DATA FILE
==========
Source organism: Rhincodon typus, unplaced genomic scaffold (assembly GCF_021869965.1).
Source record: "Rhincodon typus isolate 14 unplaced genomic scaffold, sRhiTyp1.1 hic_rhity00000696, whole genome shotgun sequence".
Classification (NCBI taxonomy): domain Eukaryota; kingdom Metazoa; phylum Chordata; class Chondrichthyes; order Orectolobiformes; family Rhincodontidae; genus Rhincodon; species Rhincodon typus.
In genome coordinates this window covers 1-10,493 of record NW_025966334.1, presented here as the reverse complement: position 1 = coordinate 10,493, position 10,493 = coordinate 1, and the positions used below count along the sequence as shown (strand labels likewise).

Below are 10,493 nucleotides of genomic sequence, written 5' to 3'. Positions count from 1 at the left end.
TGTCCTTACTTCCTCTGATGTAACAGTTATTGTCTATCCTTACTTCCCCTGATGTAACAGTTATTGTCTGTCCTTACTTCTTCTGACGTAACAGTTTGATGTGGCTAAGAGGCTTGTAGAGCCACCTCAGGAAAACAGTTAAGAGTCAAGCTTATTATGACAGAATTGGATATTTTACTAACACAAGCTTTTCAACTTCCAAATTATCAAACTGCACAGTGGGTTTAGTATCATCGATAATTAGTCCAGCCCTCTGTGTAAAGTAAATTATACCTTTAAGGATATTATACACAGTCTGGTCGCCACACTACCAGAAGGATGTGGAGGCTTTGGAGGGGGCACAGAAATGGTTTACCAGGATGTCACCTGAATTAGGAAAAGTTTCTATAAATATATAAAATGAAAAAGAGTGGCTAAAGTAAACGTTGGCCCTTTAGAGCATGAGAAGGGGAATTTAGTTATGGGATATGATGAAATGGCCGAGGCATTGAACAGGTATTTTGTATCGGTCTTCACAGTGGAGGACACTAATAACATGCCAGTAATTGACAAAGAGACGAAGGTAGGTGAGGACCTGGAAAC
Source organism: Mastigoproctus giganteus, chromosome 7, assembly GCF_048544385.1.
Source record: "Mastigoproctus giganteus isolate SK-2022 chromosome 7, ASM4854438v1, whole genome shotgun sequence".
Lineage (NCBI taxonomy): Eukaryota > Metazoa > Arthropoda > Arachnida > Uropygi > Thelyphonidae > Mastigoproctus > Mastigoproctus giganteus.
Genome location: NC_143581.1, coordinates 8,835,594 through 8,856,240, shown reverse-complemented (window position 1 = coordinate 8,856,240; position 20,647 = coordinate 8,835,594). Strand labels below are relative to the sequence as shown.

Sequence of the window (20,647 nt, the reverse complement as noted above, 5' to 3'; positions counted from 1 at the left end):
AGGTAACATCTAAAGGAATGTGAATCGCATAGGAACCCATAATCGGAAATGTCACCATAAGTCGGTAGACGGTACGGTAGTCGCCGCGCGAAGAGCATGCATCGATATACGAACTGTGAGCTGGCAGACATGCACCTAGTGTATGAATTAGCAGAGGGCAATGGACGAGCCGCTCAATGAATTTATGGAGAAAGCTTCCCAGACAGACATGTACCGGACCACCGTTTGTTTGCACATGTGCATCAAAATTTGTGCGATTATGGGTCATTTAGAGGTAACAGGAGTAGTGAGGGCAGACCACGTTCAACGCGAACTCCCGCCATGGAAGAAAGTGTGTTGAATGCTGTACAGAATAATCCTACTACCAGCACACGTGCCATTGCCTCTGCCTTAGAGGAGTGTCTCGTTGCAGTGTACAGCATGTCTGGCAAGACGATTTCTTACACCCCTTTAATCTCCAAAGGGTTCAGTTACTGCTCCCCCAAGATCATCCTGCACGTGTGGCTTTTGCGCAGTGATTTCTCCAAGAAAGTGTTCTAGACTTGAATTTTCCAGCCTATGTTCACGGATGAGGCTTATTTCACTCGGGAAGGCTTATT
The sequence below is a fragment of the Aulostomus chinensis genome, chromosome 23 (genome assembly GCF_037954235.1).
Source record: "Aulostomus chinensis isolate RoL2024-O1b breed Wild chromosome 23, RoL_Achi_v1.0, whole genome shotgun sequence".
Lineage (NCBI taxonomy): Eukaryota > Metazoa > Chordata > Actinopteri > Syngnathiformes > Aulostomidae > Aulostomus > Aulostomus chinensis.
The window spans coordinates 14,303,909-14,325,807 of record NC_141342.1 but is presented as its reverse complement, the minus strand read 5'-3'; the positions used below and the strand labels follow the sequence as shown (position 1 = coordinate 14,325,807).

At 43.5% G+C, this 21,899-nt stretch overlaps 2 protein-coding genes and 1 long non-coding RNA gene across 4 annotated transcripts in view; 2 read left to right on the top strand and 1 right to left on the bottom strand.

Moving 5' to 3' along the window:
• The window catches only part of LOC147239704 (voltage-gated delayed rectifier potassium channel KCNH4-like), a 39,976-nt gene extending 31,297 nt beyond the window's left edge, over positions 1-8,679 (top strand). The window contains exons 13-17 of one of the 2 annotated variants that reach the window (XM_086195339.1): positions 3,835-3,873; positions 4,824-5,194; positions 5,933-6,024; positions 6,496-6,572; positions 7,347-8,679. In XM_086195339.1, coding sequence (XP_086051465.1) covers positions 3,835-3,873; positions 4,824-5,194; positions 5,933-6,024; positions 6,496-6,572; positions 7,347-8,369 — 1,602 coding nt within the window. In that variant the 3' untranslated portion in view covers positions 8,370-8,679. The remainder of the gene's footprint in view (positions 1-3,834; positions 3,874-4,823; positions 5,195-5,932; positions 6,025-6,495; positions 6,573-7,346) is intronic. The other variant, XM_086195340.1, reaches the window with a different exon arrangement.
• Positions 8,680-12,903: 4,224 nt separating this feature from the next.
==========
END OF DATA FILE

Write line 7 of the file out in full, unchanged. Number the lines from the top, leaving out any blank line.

Source organism: Mastigoproctus giganteus, chromosome 7, assembly GCF_048544385.1.